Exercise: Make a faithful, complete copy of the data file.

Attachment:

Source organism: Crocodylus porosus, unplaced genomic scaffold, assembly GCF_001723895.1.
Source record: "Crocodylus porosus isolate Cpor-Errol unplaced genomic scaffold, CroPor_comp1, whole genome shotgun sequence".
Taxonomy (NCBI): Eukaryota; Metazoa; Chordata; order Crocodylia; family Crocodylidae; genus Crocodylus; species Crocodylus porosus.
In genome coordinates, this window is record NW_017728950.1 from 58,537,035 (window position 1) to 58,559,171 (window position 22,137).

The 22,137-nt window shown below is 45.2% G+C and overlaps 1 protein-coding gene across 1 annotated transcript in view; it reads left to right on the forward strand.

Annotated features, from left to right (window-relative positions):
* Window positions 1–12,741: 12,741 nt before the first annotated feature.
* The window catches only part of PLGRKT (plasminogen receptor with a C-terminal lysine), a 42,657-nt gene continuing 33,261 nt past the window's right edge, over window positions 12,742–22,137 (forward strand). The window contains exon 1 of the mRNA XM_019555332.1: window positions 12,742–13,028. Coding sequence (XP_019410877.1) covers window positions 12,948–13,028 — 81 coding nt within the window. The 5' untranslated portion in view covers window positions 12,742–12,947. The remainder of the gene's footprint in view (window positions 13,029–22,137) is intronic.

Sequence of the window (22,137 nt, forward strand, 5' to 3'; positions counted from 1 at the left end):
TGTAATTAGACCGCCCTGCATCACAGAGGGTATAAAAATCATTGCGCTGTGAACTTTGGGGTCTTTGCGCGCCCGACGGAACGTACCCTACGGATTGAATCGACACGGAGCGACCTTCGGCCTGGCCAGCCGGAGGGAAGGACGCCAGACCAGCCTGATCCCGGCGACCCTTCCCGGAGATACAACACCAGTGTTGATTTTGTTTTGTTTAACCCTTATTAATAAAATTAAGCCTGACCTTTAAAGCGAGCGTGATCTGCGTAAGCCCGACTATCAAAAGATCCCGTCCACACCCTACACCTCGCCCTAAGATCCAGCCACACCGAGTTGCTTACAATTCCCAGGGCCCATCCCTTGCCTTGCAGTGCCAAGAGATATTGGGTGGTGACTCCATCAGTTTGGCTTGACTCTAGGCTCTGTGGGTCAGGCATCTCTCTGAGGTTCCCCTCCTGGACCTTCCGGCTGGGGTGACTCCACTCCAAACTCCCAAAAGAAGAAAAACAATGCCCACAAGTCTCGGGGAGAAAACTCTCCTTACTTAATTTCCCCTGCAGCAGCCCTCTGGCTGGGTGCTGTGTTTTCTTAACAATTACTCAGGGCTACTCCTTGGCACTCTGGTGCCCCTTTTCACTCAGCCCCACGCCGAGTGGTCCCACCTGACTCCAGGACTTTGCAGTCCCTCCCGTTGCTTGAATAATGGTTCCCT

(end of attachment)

Source organism: Crocodylus porosus, unplaced genomic scaffold, assembly GCF_001723895.1.
Source record: "Crocodylus porosus isolate Cpor-Errol unplaced genomic scaffold, CroPor_comp1, whole genome shotgun sequence".
Taxonomy (NCBI): Eukaryota; Metazoa; Chordata; order Crocodylia; family Crocodylidae; genus Crocodylus; species Crocodylus porosus.
In genome coordinates, this window is record NW_017728950.1 from 58,537,035 (window position 1) to 58,559,171 (window position 22,137).

The 22,137-nt window shown below is 45.2% G+C and overlaps 1 protein-coding gene across 1 annotated transcript in view; it reads left to right on the forward strand.

Annotated features, from left to right (window-relative positions):
* Window positions 1–12,741: 12,741 nt before the first annotated feature.
* The window catches only part of PLGRKT (plasminogen receptor with a C-terminal lysine), a 42,657-nt gene continuing 33,261 nt past the window's right edge, over window positions 12,742–22,137 (forward strand). The window contains exon 1 of the mRNA XM_019555332.1: window positions 12,742–13,028. Coding sequence (XP_019410877.1) covers window positions 12,948–13,028 — 81 coding nt within the window. The 5' untranslated portion in view covers window positions 12,742–12,947. The remainder of the gene's footprint in view (window positions 13,029–22,137) is intronic.

Sequence of the window (22,137 nt, forward strand, 5' to 3'; positions counted from 1 at the left end):
TGTAATTAGACCGCCCTGCATCACAGAGGGTATAAAAATCATTGCGCTGTGAACTTTGGGGTCTTTGCGCGCCCGACGGAACGTACCCTACGGATTGAATCGACACGGAGCGACCTTCGGCCTGGCCAGCCGGAGGGAAGGACGCCAGACCAGCCTGATCCCGGCGACCCTTCCCGGAGATACAACACCAGTGTTGATTTTGTTTTGTTTAACCCTTATTAATAAAATTAAGCCTGACCTTTAAAGCGAGCGTGATCTGCGTAAGCCCGACTATCAAAAGATCCCGTCCACACCCTACACCTCGCCCTAAGATCCAGCCACACCGAGTTGCTTACAATTCCCAGGGCCCATCCCTTGCCTTGCAGTGCCAAGAGATATTGGGTGGTGACTCCATCAGTTTGGCTTGACTCTAGGCTCTGTGGGTCAGGCATCTCTCTGAGGTTCCCCTCCTGGACCTTCCGGCTGGGGTGACTCCACTCCAAACTCCCAAAAGAAGAAAAACAATGCCCACAAGTCTCGGGGAGAAAACTCTCCTTACTTAATTTCCCCTGCAGCAGCCCTCTGGCTGGGTGCTGTGTTTTCTTAACAATTACTCAGGGCTACTCCTTGGCACTCTGGTGCCCCTTTTCACTCAGCCCCACGCCGAGTGGTCCCACCTGACTCCAGGACTTTGCAGTCCCTCCCGTTGCTTGAATAATGGTTCCCT